A Decade of CT Music: 2016

Another year, another grouping of stellar albums. 2016 was only three years ago, yet for some reason it seems like a decade ago. When I was putting these albums together I was shocked by how many of them were released in 2016. I could have sworn most of these records were released long before.

2016 was the first full year of this blog (launched on Halloween 2015 – happy belated 4th anniversary to me) so a lot of these albums were some of the firsts I reviewed for The Metal Dad. Take that for what it’s worth I suppose, but it gives them a slightly more special meaning for me. So without further ado..


Omega Vague – Obsolescent
I’ve tossed around the term ‘underrated’ quite a few times during this exercise but possibly the most underrated act over this last decade is Omega Vague. Because this is predominantly a studio project I’m not even sure how many other CT musicians are aware of this act and his wildly progressive catalogue. This still stands as one of my favorite Omega Vague releases and I clearly remember including it on my year-end list in 2016. Mixing dream pop, shoegaze, and various synth-based influences Omega Vague also happens to be one of the more unique bands on the statewide scene.


Belle of the Fall – Earthbound
Belle of the Fall has a similar origin story as Violent Mae in that a singer/songwriter (in this case the spectacular Julia Autumn Ford) decided to partner up with her producer (in this case Tracy Walton – who we’ve already heard from during this exercise) and not only make a record but create a whole new project. I can remember booking Walton and Ford for the Glastonbury Apple Harvest & Music Festival right before they were officially a band. They played back to back sets, sharing time during each other’s 30 minutes and what we wound up with was one of the earliest Belle of the Fall gigs. It was fantastic. Ford’s voice is one of the most captivating in the scene and their songwriting has only grown stronger over time. This record still feels like two artists trying to find their way to something inextricably cohesive, yet still manages to be a wholly memorable affair.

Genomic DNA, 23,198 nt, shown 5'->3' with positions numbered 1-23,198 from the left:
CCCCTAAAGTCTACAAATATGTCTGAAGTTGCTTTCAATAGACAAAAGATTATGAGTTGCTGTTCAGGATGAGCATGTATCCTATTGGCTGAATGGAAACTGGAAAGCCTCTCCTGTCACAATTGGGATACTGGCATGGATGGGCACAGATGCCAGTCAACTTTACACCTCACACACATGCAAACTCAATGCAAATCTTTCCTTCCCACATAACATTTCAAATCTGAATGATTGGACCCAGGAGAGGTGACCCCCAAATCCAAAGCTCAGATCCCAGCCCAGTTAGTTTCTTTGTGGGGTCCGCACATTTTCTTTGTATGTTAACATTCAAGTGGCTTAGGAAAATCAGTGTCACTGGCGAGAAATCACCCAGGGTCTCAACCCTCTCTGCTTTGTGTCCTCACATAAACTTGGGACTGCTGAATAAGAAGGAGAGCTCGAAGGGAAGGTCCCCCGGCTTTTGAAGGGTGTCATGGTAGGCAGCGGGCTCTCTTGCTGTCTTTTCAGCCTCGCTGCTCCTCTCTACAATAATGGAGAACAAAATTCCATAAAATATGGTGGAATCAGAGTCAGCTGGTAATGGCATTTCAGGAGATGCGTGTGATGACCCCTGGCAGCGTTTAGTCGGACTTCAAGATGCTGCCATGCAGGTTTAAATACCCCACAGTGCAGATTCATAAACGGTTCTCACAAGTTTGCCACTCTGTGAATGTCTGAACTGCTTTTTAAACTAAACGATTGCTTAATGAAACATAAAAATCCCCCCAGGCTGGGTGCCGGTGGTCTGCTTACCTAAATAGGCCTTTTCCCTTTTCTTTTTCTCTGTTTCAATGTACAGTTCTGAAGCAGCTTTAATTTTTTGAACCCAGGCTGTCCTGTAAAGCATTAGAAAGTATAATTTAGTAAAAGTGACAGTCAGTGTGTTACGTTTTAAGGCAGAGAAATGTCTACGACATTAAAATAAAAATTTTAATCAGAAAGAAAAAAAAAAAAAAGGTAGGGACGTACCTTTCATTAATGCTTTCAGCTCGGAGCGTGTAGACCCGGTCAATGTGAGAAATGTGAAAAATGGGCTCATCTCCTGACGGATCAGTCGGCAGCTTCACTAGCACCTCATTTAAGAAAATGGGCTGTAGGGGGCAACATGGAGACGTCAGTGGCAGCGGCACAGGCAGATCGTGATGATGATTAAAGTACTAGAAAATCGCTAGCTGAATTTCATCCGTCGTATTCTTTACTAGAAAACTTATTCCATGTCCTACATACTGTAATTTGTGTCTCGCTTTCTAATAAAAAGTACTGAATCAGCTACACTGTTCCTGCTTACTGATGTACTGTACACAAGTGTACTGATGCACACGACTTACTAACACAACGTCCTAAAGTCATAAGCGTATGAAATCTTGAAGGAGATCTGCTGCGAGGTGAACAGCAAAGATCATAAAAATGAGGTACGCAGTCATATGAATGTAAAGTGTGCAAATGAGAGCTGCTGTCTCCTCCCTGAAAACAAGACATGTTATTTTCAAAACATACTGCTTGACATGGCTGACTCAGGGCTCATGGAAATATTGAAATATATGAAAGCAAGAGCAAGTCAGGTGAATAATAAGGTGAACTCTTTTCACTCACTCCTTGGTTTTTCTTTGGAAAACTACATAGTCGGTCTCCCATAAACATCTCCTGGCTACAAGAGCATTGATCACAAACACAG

The Brazen Youth – The Ever Dying Bristlecone Man
I can distinctly remember getting an email from Mike Hamad, then the music writer for the Hartford Courant, asking me if I had heard this record. It was the end of the year and I thought I had already heard every great record from 2016. Dear Mike, thank you so much for sending that email, because I almost missed one of the best albums of the year. As debut records go this one is light years ahead of the vast majority you’ll hear in terms of production and songwriting. It’s mature so far beyond its years it’s almost ridiculous. Emotive indie rock of the highest order, and an album that I still love to revisit from time to time.


The CarLeans – Drowning Moon
I’m not even going to pretend like I didn’t completely screw up back in 2015 by missing this band’s debut album, which in my defense they crept up on everybody with at the end of the year. I sure wasn’t going to miss out on another record by this New London area powerhouse. Featuring some of the sweetest harmonies in the state and a clear proficiency in writing folksy Americana steeped in several acoustic traditions, The CarLeans are the type of band you could listen to for hours on end, and simply hit the repeat button a couple times without ever blinking. This album is still one of the best of their back catalogue.


The Girls From Ruby Falls – Tennessee Wildflowers